Wednesday, November 17, 2010
“Why do you say every man is a planet?” the demon asks him, licking his scalpel.
He lies on the ground, wounded, bruised, tattered, crippled, fragmented, nauseated, destroyed. He passes a faint smile at the demon. “Leave that, tell me, where does one get strength?” he asks.
“It’s too late for you. Ha ha ha,” the demon laughs. And then he stops. “But why do you ask?” he is greedily looking at his flesh, whatever is left of it.
“To listen to Rachmaninov,” he replies.
“Your mind is your boon and bane, you fool,” the demon is shaking with rage. “You want to clean your bag with soap and water. Then you look at the mirror work on your pillow and want a tear drop to fall on it. Then you wonder about the phrase ‘the fat lady has not sung.’ And then you want to wriggle out wax from your left ear. The bed sheet is not properly tucked in, and it worries you. Then you look at the idols of God. You pretend to talk to them as if they were your drinking buddies. Stop it, stop it. It is consuming you.”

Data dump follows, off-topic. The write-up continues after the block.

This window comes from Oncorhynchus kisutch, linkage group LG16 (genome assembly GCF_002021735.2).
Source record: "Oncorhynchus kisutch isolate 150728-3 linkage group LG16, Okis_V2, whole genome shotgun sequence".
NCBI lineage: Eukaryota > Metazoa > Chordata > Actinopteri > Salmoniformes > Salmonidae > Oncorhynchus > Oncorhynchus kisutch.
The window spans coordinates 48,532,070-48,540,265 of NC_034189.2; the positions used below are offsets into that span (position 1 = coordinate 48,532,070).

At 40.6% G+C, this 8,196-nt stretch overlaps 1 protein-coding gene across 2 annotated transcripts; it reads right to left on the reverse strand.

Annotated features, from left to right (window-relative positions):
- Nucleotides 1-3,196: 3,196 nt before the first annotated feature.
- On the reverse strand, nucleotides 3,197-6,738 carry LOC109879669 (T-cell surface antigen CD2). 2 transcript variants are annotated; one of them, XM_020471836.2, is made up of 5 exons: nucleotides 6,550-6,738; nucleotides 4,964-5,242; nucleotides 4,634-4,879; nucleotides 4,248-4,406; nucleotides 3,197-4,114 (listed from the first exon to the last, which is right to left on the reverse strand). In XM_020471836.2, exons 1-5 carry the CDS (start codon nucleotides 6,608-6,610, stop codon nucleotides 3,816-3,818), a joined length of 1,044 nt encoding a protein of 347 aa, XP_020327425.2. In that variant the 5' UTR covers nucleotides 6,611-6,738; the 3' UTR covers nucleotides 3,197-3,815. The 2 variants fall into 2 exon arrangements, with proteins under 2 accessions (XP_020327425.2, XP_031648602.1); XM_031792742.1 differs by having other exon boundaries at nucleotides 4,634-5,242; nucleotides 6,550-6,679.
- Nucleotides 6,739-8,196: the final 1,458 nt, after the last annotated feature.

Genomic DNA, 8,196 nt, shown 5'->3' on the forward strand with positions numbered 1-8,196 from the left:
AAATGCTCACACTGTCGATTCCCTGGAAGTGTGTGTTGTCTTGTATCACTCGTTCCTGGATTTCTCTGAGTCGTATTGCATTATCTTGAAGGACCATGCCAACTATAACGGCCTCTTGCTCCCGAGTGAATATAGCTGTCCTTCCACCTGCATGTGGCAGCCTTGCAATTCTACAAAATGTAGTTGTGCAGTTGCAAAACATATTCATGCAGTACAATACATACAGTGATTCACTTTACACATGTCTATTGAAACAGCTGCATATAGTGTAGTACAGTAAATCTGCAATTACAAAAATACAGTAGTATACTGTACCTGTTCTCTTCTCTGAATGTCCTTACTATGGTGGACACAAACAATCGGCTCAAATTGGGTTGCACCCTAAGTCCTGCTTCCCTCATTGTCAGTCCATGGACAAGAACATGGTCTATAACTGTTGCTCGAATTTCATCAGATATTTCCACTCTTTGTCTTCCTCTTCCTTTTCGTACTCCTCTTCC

“Will you let me drink some tea?” he asks feebly, feeling his lips with his tongue.
“You know when you were in your mother’s womb, she used to have a lot of watermelons,” the monster says. “Would you like some?”
“Here drink this hemlock, you fool,” he says. “Stay like this.”